Miguel Xavier Penha Neto

Miguel Xavier Penha Neto

Developer, Hacker.

© 2020

Type Juggling and MySQL: A Dangerous Combination

Type juggling is when you trick the application into processing something as a different type than intended by the programmers. This is usually a problem on languages with dynamic typing. Those languages usually have some sort of type coercion in place and if you try to compare two variables of different types one of them will usually be implicitly converted to the other type and then the comparison will be done.

For example, that allows the comparison 1 == "1" in PHP to evaluate to true. That can however be exploited in malicious ways.

Let’s make a PHP script that’s vulnerable to better understand the problem:

<?php
$server_secret = "verysecretstring";

$params = json_decode($_GET['params'], true);

if ($params['secret'] != $server_secret) {
        echo "Wrong secret";
        exit;
}

echo "Correct secret";

In this script the $params variable receives a deserialized json string, then we check the value of the secret parameter against the server secret, if it’s the same string then the rest of the request is processed, if not we return an error.

Normally an user will send the secret as a string inside the json, and that will work as intended, but what happens if we change the type to something else? How will the server deal with this? Let’s try it out and see what happens:

{
  "secret": true
}

If we try that we’ll get Correct secret as the output.

This happens because in PHP (boolean)"anystring" evaluates as true. Before doing the comparison the string is casted to boolean so it ends up as true == true which is a truthy statement. So in this case you can use type juggling to bypass the authentication. One way to avoid this is to use the === and !== operators for comparisons, this will check the type as well as the value and no implicit casting will be done. If we change the operator in our test script and send the same json that allowed the type juggle before we’ll get Wrong secret as the output.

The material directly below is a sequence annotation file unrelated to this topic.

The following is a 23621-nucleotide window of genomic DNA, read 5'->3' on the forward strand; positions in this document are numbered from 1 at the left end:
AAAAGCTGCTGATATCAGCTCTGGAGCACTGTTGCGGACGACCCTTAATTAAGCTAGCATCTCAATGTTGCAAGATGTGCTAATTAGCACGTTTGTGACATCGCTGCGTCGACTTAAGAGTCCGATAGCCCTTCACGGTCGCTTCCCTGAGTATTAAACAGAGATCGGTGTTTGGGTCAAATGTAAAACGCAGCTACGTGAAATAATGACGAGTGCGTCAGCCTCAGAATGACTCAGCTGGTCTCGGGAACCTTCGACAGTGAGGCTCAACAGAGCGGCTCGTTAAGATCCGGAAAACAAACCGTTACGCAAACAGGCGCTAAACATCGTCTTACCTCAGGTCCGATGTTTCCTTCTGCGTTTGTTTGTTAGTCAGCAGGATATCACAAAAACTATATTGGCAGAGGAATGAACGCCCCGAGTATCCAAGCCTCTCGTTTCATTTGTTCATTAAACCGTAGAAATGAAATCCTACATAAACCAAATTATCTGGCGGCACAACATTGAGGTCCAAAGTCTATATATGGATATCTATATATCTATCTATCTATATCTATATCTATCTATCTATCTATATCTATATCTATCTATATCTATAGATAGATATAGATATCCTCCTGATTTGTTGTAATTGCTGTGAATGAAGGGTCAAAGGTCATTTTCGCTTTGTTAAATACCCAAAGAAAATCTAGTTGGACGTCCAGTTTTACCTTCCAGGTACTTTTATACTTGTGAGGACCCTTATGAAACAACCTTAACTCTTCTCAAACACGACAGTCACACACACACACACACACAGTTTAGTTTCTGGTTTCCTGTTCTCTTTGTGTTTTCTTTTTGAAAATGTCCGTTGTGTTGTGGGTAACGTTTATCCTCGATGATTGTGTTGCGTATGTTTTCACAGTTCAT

One thing most people don’t realize is that you can exploit this down the stack as well. Let’s create a table in MySQL called users, this table has an api_token column which is a varchar column:

CREATE TABLE Users (
id int UNSIGNED AUTO_INCREMENT PRIMARY KEY,
api_token VARCHAR(30) NOT NULL,
index(api_token)
);

The api_token column is used to authenticate an user, every time someone makes a request we send the user supplied token to the application which then queries the database and authenticates the user if there is a match.

Let’s insert an user:

INSERT INTO Users (api_token) VALUES ('5d458fc4641360a8b46b2226507252');

What happens if we query this table passing something that’s not a string to compare to api_token?

SELECT * FROM Users where api_token = 5

This will yield the following result:

+----+--------------------------------+
| id | api_token                      |
+----+--------------------------------+
|  1 | 5d458fc4641360a8b46b2226507252 |
+----+--------------------------------+
1 row in set, 1 warning (0.00 sec)

This happens because the api_token column ends up being casted to integer, this cast will end up resulting in a numeric 5 because this string starts with an 5:

SELECT CAST("5d458fc4641360a8b46b2226507252" AS int);
+--------------------------------------------------+
| CAST("5d458fc4641360a8b46b2226507252" AS SIGNED) |
+--------------------------------------------------+
|                                                5 |
+--------------------------------------------------+

This is why you should always double check your application when you do serialization of user input. Even if your application is not exploitable to type juggling issues something down your stack such as the database may be exploitable and the damage could be significant, in this example an unauthorized user could end up authenticating as a user without knowing the api_token.